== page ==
"I don't think you can help me" - The Wrong (and Right) Way to Network

Late last week, I had the opportunity to serve as a mentor at Hustle Summit, a modern take on the traditional career fair, hosted by FindSpark. Beyond the usual booths of companies seeking to hire, Hustle Summit included additional resources to help attendees take their career to the next level including a head shot station, 2018 vision board, and a mentor zone.

The latter is where I spent the event. It provided a space for attendees to network with more established professionals, get feedback on resumes, practice their pitches, and seek general career advice. While there, I was reminded that networking really is a skill that needs to be developed and practiced as I encountered lots of ambitious folks who knew what they were doing, and one or two who still had some room for growth. 

Networking matters. A lot. Studies suggest that as many as 85% of jobs are filled through networking.

To get the most out of networking opportunities, I recommend a 4 step approach: Always be networking. Do your research. Come with a game plan. Follow-up.

I'll start with the "what not to do" example. Part way through the event, I was about to step away from my assigned table to grab a water. A young woman was wandering through the mentor tables reading the cards that listed name, job title, and recommended things to talk to the mentors about. As I saw her approach, I offered to sit back down to chat with her. Her response was, "Well, I do art stuff so I don't think you can help me" at which point she walked away. Yikes.

To pull apart where this young woman went astray:

  • Participants had access to the mentor list so that they could target specific people to speak with if they wanted. It was quite clear that she was under-prepared as she wandered around trying to find a mentor to speak with.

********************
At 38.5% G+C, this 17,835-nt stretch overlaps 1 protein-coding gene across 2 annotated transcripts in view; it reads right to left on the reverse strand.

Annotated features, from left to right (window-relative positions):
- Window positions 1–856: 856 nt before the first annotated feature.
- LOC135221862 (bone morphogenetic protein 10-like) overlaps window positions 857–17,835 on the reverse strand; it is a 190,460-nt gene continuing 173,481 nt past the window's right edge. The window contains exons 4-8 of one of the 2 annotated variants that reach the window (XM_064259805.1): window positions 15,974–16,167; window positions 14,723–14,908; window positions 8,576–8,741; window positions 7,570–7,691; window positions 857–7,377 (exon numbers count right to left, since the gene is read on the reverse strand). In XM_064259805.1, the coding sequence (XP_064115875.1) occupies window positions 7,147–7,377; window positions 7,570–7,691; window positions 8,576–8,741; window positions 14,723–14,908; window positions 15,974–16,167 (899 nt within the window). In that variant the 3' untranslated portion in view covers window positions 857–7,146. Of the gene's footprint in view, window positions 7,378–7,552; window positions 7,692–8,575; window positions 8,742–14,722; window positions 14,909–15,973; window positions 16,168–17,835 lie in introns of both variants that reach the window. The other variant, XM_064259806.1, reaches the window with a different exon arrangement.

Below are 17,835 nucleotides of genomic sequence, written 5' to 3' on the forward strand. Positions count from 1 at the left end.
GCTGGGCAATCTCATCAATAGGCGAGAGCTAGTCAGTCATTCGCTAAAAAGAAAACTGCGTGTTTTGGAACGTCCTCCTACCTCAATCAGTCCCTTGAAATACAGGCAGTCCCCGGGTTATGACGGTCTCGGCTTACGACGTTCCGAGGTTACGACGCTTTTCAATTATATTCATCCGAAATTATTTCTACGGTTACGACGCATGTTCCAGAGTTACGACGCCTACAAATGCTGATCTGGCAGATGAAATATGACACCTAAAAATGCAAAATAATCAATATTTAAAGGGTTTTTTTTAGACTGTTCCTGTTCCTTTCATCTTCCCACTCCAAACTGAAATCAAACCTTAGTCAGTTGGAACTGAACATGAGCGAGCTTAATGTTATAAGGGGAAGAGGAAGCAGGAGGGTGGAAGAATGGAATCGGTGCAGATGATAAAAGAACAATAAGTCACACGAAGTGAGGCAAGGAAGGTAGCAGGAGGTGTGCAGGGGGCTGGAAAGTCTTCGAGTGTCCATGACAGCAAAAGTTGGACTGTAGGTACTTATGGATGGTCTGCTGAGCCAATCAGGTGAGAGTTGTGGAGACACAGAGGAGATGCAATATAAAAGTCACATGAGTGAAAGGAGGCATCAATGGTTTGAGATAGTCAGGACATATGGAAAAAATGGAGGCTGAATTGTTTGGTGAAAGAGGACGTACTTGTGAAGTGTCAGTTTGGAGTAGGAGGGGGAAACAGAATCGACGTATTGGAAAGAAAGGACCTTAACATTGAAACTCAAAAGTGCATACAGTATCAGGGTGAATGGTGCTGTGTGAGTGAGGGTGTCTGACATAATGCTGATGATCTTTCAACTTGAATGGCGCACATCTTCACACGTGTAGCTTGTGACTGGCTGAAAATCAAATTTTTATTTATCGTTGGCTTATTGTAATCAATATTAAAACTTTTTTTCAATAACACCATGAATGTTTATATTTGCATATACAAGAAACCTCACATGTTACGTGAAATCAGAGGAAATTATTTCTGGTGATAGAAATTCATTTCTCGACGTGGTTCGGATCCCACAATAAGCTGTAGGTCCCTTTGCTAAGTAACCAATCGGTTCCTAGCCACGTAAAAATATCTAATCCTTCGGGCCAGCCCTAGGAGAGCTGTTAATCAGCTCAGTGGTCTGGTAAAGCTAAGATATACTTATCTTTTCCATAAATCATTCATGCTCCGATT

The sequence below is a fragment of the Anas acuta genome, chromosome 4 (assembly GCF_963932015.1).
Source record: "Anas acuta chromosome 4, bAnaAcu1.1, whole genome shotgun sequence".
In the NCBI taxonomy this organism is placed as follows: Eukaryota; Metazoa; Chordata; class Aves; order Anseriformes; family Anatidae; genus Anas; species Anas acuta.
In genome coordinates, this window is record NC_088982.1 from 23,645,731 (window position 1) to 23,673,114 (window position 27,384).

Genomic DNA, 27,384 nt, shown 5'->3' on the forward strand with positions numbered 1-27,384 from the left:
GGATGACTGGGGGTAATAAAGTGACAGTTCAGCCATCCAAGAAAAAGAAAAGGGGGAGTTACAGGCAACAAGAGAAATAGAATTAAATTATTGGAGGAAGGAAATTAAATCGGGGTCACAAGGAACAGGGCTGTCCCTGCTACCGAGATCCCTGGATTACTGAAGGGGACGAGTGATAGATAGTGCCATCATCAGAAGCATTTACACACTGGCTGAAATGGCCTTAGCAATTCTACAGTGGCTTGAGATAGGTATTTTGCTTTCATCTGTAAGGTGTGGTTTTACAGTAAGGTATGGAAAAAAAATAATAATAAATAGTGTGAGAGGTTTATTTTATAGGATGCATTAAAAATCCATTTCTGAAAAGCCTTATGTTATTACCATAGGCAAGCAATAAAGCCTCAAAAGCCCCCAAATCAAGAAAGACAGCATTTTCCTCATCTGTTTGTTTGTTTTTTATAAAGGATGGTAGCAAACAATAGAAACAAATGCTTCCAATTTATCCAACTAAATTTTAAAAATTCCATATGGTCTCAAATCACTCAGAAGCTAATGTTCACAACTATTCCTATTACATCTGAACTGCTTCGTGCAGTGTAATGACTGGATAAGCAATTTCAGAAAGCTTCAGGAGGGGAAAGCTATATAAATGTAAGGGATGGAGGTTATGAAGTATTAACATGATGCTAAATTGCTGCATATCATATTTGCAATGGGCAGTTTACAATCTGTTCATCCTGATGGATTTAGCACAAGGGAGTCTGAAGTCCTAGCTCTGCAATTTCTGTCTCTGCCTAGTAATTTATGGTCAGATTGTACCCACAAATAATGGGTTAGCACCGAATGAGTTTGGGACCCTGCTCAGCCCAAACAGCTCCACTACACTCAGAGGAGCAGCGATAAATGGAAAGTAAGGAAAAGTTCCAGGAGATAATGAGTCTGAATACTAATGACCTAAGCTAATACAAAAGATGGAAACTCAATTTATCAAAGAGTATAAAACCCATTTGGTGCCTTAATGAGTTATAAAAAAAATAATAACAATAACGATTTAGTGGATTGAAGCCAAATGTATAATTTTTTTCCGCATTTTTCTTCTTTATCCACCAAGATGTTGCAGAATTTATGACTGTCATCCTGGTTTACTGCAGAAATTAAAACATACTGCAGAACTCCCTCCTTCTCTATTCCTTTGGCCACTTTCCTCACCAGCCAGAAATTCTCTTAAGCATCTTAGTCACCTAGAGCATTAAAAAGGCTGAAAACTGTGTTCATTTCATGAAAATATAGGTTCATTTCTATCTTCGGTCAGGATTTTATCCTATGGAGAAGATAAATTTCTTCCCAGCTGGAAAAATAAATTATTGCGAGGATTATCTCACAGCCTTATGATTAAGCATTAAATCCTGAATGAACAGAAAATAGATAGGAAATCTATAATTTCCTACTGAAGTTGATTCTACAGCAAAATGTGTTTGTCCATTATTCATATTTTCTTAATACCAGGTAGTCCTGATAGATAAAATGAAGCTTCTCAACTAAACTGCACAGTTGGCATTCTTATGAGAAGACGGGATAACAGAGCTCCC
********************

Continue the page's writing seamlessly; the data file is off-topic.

• We didn't have an opportunity to determine if I could be helpful to her because she dismissed the chance to leverage a connection. While I don't have a background in art, I have folks in my network across many industries (as most people do) including design and art galleries.
  • Attitude and approach are everything at networking events. You don't have to be sunshine and rainbows, but being friendly is what drives others to open doors for you.

Onward to the good examples (of which there were many)!

Do Your Research & Come with a Game Plan

Because I had just launched Poros, it wasn't included in my mentor introduction or on my name tag. However, one candidate threw me as he asked a question about my career coaching. I was so impressed that he took the time to click through to the LinkedIn accounts of all the mentors - he clearly did his research. He also took it to the next level of coming prepared with questions specific to the mentors he wanted to speak with. Lastly, he followed-up within a day or so with a LinkedIn invitation that included specific notes about our conversation. A++.

Always Be Networking & Follow-up

Finally, I met a woman who was living "Always be networking" and I thought it was fantastic. She was attending because her friend was a mentor at the event, and she chatted up other mentors while she was waiting for her friend to finish. You never know who you’re going to meet and she utilized this opportunity to connect with whoever was available. She discovered I was a law grad and we spent a while discussing that as she’s considering law school. As we wrapped our conversation, she explicitly asked for my card and followed-up with an email shortly thereafter recapping our interaction and asking to grab coffee.

HustleSummit was built to provide these kinds of networking opportunities, and those who leaned in will surely benefit. From my examples, the 2 who approached networking the right way are now connections of mine on LinkedIn, so they're able to leverage my extended network. I'm having coffee with the woman from the last example next week, and if the gentleman from the second example is looking for an introduction or tips in the future, I’ll be there because he impressed me with pre-and post-work. Unfortunately, it's unlikely I was the only person our failed networker had a subpar interaction with, so she probably missed out on meeting many people that would help further her career. 

Taking the 4 step approach will make sure that you make the most of your networking opportunities. Always be networking. Do your research. Come with a game plan. Follow-up.

If you need help creating your own networking strategy, from identifying the right events for you to coaching on how to have great conversations, reach out!

Posted by: Alisha Sedor, Poros Founder

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